"THE VAMPIRES OF BLOODY ISLAND"
INTERVIEW # 2
How would you go about making a full length fantasy adventure feature film if you had never made a film before and you had no experience or money?
Well, it's just been done. And this is no cheap looking urban drama with a couple of amateur actors filmed in their living rooms either!
"The Vampires of Bloody Island" has high production values with glamorous exterior locations, elaborate studio sets, smoke machines, explosions and special effects, cars and boats, plus a giant battle scene with a hundred well armed Medieval vampires in elaborate costumes and make-up. And it was made by two first-time film makers, totally outside of the studio system or the established film industry, and was entirely self financed.
Allin Kempthorne (director/co-writer/co-producer) and Pamela Kempthorne (co-writer/co-producer) answer questions about how they made the cult classic film "The Vampires of Bloody Island"
How did you set the budget and raise the money for the film?
We always knew that no one was going to finance the film for us, a couple of unknown first timers, and if we were to make a movie we'd have to find the money for it ourselves. So we sat down with our credit cards, all of which were, shall we say, in good use anyway! We looked at the limits on each of them and worked out how much we could raise. Then we took all the junk mail we get in the post every day for loans and credit cards and applied for as many as we could. It's not difficult to raise exceedingly large amounts of money very quickly! Not difficult at all - but very, very scary!!
We set ourselves a loose budget at about £20,000 to £30,000. We already owed about that much on credit cards anyway so it was hardly a decision we made lightly. But it seemed an amount we could probably squeeze out a movie on, if we used every trick in the book to keep the costs down. In the end it actually cost us far, far more than that, what with compound interest and everything escalating as we plunged into debt at an alarming rate. But ultimately we had the faith that it would all be worth it.
What gave you the faith that it would work?
We did our homework!
We researched what sort of films sell, where the market was, what genres could be successful on a low budget. We found two types of movies where that was the case; Horror and Porn!
And I wasn't going to let him make porn!!
No, porn was out! However, looking into the Horror niche we decided that vampire films are fun. We've always liked them, there's a huge market for them, and to a certain extent if a film has the word 'vampire' in the title you're going to tap into a core market, regardless of whether you have any star names, or any of the usual necessities.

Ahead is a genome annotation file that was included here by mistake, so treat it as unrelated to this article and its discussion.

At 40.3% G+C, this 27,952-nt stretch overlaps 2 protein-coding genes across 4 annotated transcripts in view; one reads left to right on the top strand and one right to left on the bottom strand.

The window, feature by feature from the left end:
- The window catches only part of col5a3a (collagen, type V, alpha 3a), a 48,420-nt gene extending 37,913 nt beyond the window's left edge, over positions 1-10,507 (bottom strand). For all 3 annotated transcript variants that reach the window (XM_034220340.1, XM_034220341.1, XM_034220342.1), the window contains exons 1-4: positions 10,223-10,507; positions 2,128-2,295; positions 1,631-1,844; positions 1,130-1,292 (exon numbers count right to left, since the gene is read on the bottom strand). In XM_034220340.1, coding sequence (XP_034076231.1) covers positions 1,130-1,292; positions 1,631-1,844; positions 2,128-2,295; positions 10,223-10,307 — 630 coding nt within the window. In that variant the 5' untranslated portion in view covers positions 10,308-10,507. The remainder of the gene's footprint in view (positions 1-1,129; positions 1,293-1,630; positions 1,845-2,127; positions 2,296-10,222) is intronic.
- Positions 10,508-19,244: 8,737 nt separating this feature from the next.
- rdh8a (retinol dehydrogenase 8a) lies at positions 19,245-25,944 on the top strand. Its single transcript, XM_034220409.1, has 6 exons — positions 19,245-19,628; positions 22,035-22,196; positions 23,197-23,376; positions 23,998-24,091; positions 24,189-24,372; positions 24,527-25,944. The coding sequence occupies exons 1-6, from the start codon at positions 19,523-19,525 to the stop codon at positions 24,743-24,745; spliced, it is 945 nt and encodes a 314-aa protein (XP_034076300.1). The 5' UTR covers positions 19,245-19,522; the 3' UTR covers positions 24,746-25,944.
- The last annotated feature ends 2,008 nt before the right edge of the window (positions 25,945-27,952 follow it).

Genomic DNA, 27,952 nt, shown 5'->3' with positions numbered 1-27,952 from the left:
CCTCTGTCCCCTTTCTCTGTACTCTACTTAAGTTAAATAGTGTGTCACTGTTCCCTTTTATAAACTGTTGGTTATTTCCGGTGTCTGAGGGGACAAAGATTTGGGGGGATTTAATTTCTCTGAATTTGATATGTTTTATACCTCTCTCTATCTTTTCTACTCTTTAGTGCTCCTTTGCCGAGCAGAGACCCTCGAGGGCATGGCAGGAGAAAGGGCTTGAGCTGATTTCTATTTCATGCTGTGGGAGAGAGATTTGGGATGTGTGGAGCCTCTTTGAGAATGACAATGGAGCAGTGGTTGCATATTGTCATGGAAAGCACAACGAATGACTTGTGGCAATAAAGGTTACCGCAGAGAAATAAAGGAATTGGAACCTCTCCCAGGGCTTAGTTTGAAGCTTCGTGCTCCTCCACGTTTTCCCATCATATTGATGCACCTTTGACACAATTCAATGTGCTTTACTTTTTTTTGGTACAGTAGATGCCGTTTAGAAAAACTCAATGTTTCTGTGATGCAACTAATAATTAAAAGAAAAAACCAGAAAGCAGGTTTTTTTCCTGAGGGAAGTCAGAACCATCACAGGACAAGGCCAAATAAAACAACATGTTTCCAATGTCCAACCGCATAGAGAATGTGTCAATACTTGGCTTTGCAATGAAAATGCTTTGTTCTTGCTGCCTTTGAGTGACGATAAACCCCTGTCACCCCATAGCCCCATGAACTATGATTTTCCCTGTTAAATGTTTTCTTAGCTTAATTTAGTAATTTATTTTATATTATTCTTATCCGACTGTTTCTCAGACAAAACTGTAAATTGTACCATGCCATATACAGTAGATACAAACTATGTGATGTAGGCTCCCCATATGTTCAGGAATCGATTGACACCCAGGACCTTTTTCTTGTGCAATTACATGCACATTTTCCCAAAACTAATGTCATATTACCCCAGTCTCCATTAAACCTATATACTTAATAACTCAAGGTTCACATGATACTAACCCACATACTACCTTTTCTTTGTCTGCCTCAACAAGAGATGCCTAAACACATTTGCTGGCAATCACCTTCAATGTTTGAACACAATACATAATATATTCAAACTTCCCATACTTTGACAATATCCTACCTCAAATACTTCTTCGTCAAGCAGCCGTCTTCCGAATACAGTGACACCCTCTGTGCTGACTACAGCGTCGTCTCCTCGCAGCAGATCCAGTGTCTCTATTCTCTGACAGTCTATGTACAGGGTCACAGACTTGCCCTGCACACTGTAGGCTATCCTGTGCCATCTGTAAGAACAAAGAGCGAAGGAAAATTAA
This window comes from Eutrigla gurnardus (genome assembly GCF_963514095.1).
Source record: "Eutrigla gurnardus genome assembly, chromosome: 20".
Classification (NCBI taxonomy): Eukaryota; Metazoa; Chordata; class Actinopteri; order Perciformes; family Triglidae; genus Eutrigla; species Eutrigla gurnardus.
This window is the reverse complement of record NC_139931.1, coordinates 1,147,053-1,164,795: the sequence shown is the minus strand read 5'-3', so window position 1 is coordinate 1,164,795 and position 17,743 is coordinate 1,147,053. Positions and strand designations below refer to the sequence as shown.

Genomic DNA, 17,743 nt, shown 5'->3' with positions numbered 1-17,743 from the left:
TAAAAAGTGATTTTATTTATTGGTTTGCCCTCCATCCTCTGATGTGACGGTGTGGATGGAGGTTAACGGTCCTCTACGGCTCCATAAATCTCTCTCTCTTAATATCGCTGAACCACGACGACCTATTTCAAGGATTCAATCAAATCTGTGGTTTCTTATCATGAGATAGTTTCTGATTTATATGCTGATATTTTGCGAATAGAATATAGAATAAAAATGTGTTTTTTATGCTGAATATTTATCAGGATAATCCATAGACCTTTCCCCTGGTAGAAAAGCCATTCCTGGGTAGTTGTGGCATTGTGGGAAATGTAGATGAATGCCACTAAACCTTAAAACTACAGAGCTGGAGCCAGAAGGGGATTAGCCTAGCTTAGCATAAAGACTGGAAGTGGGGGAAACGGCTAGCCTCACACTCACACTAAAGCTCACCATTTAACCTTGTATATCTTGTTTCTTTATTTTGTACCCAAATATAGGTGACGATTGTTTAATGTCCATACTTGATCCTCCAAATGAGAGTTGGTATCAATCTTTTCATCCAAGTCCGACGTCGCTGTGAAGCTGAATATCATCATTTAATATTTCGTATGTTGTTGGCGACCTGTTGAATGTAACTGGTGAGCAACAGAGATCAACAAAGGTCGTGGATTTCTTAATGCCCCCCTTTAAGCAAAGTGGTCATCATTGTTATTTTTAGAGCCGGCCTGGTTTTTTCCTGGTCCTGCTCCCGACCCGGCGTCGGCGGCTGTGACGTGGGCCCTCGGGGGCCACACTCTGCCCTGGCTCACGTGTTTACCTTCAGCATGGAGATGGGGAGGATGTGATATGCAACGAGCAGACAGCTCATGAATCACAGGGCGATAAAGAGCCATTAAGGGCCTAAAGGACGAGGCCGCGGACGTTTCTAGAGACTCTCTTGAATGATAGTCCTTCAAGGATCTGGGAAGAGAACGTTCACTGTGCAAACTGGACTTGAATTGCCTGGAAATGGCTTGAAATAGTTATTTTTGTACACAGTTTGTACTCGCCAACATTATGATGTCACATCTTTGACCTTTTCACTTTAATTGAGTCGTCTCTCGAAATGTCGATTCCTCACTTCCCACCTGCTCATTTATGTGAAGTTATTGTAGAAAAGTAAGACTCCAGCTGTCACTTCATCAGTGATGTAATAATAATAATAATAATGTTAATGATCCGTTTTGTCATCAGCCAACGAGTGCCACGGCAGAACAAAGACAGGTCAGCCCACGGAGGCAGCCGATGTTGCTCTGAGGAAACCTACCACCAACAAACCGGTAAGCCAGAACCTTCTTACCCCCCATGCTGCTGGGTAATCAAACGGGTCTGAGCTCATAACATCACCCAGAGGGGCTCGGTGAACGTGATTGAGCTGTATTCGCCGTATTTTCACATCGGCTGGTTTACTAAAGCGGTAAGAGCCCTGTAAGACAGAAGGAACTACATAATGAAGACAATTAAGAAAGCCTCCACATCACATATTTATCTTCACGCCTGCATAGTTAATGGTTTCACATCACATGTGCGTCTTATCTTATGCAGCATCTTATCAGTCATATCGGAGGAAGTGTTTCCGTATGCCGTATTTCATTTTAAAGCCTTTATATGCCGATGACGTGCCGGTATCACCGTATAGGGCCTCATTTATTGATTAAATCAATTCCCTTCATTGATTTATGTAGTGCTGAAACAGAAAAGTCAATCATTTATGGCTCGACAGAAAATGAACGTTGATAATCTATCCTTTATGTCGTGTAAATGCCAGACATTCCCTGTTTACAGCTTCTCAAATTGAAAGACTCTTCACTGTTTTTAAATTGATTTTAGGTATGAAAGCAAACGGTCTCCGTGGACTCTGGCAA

Also, vampire films can be very, very forgiving of a low budget. We've all grown up with the Hammer vampire films, which continually used a very low budget alarmingly effectively. We read up on and watched a lot of those films and analysed in incredible detail how to squeeze the most production value out of each of our pound notes!
How long did you spend in development?
We spent about six months just bandying around ideas and forming the concept. Our whole house was covered in a mass of hand written notes and post-its, shaping out the basic story structures and the character arcs, plus snippets of killer dialogue or character moments that came to us while in the bath, or doing the washing up. We then spent a year pretty solidly writing and rewriting the script until we felt positive it glowed! We gave it a good involving story with characters you love, and kept very tight to the golden rule that something exciting should happen in the dialogue, on the screen or in the sound at least every 30 seconds.
We weren't going to be happy with something that was "OK" or merely "good enough". If we were to sink all of that money, time and effort into making a movie, we knew it had to be something pretty damned dazzling!
Yeah, something so involving that the sheer belief in what we were doing would pull us through when things got tough.
And at times they really, really DID get tough!
Describe the film.
It's a cult classic vampire comedy. It's the vampire film that out hammers Hammer. It's Rocky Horror meets Carry On Screaming. It's the Addams Family for grown ups! It's everything that you want from a modern British vampire comedy fantasy.
A magazine article refered to it as a 'cult classic vampire movie', and everyone's latched on to that title as if it could never have been anything else! Stylistically, we took the framework of the Hammer films and developed onto it an almost cartoon-like, surreal fantasy look, a sort of Tim Burton comic gothic touch.
How did you maintain high production values on a micro budget?
As we've already said, we always knew the budget for "The Vampires of Bloody Island" was going to be very small, but we also always wanted a 'big film' feel to it. So we wrote the script, to a degree, around locations, props, costumes and actors we already had some sort of connection with or thought we might be able to get for free!
That was a very important lesson I learnt on a Raindance film making course I went on. Use what you've got!
For instance, we wanted a big battle scene. Big films have big battle scenes, it's one of the hallmarks of a big budget fantasy film that you see time and time again. We knew we could do that on a low budget. We wrote it taking place in a wood because that's a generic enough location that we knew we could shop around for a bargain. We knew that if we went to the right groups of people, battle re-enactment groups, vampire groups and Goth clubs, we could populate our battle with willing volunteers, and we already had access to an enormous and varied historic costume collection. Add to that some incredible make up artists to turn everyone into vampires, werewolves and assorted demons, bung in the ever-present smoke machine, and there you go, a big, big scene on a tiny tiny budget!